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US House passes anti-ICANN bill

Kevin Murphy, May 27, 2014, Domain Policy

The US House of Representatives has passed the DOTCOM Act, which would prevent the Department of Commerce from walking away from its oversight of the DNS root zone.

The bill was approved as an amendment to a defense authorization act, with a 245-177 vote that reportedly saw 17 Democrats vote in line with their Republican opponents.

The DOTCOM Act has nothing whatsoever to do with .com. Rather, it’s a response to the National Telecommunications and Information Administration’s plan to relinquish its role in root zone management.

The bill as passed (pdf) would prevent NTIA from agreeing to any multistakeholder community-created IANA transition proposal until the Government Accountability Office had issued a study on the proposal.

The GAO would have one year from the point ICANN submits the proposal to come up with this report.

That means that if ICANN and NTIA want to stick to their September 2015 target date for the transition, either the ICANN community would need to produce a proposal at unprecedented and unlikely speed or the GAO would need to take substantially less than a year to write its report.

I don’t think it’s an impossible target, but it’s certainly looking more likely that NTIA will have to exercise one of the two-year automatic renewal options in the current IANA contract.

That’s all assuming that a matching bill passes through the Democrat-controlled Senate and then receives a presidential signature, of course, which is not a certainty.

Assuming a bloc vote by the 47 Republican Senators, only four Democrats (or independents) would need to switch sides in order for the DOTCOM Act to become, barring an unlikely presidential veto, law.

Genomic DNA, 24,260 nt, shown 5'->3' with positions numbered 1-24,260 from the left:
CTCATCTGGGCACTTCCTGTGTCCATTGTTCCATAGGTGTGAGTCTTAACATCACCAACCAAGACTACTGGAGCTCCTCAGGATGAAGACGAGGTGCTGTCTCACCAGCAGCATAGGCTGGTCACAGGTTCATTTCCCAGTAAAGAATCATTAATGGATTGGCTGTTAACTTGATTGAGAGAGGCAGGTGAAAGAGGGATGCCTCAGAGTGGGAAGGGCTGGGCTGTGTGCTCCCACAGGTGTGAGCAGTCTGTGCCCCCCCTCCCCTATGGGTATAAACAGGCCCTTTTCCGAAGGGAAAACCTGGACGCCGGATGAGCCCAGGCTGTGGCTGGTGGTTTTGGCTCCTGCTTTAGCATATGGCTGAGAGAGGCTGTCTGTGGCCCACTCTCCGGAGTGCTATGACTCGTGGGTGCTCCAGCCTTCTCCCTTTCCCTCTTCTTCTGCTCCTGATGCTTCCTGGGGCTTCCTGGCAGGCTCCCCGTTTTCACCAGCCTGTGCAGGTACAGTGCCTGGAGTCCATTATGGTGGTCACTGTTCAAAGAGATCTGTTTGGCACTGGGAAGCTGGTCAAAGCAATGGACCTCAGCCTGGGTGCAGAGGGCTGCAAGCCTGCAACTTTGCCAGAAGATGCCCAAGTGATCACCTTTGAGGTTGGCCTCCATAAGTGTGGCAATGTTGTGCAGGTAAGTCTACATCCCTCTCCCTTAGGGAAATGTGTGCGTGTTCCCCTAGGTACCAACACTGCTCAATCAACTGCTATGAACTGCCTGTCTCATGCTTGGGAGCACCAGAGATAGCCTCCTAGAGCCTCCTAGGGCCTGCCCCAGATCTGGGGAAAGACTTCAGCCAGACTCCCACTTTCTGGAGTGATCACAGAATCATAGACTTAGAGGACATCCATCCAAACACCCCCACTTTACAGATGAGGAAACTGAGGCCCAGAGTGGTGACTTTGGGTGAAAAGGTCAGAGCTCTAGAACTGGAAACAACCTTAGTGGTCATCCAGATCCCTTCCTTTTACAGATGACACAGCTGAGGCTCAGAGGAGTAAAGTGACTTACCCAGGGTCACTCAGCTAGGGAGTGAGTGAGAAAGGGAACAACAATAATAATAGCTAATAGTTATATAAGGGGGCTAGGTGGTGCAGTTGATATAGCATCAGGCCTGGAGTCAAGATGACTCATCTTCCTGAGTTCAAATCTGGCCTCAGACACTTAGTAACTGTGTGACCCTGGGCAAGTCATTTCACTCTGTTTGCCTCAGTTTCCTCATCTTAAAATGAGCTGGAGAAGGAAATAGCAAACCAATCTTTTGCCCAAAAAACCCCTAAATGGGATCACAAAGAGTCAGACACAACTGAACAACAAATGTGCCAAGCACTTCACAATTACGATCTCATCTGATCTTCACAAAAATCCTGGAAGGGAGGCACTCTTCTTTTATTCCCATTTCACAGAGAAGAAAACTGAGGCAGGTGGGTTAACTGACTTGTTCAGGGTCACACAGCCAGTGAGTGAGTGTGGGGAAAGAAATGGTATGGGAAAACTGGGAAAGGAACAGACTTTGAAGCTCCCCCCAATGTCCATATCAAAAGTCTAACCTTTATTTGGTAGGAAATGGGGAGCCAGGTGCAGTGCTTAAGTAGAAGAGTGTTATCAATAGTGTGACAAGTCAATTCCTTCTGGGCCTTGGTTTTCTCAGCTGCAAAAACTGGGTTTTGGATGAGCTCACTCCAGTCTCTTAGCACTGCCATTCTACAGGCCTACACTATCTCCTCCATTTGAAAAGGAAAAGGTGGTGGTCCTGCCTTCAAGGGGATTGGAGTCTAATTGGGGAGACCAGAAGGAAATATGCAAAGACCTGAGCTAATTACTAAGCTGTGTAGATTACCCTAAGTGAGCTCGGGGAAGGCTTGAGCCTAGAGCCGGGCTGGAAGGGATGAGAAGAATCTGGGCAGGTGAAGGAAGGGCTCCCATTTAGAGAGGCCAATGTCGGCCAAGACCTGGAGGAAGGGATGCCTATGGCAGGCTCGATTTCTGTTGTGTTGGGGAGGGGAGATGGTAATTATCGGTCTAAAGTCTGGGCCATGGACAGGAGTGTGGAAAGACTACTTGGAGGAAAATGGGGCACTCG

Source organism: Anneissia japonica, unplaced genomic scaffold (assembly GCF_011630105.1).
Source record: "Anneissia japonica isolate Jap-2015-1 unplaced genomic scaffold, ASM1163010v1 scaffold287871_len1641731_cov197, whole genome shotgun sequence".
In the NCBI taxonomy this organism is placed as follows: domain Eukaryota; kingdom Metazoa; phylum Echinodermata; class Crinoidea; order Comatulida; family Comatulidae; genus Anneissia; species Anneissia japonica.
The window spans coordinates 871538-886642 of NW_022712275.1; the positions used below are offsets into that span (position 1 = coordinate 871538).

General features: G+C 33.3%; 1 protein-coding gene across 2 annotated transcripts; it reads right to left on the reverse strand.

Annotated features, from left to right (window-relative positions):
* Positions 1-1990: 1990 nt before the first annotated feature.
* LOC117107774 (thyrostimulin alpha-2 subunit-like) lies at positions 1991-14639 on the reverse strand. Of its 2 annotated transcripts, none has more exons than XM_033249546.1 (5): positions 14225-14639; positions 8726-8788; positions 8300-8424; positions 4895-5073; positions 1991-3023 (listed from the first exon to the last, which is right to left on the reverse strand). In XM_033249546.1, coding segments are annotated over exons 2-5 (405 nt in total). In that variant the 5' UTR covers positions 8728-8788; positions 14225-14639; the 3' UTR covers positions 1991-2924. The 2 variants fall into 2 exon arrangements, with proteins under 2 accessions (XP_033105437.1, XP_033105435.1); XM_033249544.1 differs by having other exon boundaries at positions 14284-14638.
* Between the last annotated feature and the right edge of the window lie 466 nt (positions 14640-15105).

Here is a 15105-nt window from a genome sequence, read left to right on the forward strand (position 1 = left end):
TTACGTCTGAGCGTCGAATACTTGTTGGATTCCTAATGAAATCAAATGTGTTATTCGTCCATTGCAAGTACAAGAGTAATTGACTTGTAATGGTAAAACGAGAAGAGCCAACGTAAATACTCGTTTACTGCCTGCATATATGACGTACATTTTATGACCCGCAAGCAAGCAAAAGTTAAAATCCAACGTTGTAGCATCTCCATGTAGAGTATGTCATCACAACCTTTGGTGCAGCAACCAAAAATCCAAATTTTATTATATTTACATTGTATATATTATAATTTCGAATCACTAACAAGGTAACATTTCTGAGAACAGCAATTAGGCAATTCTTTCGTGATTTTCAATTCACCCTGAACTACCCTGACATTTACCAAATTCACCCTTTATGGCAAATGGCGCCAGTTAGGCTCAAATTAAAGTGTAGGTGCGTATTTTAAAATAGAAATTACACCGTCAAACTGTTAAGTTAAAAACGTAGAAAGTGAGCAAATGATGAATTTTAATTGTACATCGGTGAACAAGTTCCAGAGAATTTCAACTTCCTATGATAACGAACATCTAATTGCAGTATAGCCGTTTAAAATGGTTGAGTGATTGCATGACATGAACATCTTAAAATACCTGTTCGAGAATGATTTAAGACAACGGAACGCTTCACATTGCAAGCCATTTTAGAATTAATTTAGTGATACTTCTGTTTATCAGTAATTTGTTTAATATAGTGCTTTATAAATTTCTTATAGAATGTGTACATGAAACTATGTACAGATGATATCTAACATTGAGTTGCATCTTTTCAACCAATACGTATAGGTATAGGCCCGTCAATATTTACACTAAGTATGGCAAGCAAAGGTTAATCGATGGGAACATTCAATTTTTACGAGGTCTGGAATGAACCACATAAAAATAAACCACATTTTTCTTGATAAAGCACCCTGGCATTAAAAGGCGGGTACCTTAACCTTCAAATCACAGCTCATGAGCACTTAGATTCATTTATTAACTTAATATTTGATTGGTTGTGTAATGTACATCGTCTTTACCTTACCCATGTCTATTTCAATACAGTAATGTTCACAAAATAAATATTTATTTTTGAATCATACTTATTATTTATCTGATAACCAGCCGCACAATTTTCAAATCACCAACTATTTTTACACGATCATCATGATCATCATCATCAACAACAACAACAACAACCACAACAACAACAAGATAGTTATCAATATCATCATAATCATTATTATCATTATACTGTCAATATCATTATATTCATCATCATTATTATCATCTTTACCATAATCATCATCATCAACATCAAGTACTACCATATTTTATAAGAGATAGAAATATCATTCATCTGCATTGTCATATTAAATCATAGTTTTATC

To the best of my knowledge there is not currently a matching bill in the Senate.

Second US bill would block IANA transition

Kevin Murphy, April 3, 2014, Domain Policy

Another bill has been introduced into the US Congress related to the IANA transition process, and this one would actually be dangerous if passed.

Rep Mike Kelly introduced the Internet Stewardship Act (pdf) to make the IANA transition a matter that requires Congressional legislation.

The press release announcing the bill is longer than the bill itself, which says just this:

NTIA PROHIBITED FROM RELINQUISHING DNS RESPONSIBILITIES.

The Assistant Secretary of Commerce for Communications and Information may not relinquish or agree to relinquish the responsibilities of the National Telecommunications and Information Administration with respect to Internet domain name functions, including responsibility with respect to the authoritative root zone file, the Internet Assigned Numbers Authority functions, or the related root zone management functions, unless such relinquishment is permitted by a statute enacted after the date of the enactment of this Act.

In other words, if this bill is enacted then another bill would be required in order for the NTIA to remove itself from root zone oversight.

Try to imagine a bill relinquishing control over the “critical internet functions” getting majority support in any national legislature.

Try to imagine it getting support in a national legislature that has more than its fair share of flag-waving nationalists and gung-ho xenophobes.

Try to imagine the Republican party in Congress allowing the Obama administration, which it despises, to ‘give away the internet’ to Vladimir Putin and theocratic Arab states, which is what a lot of commentators irrationally seem to think is happening.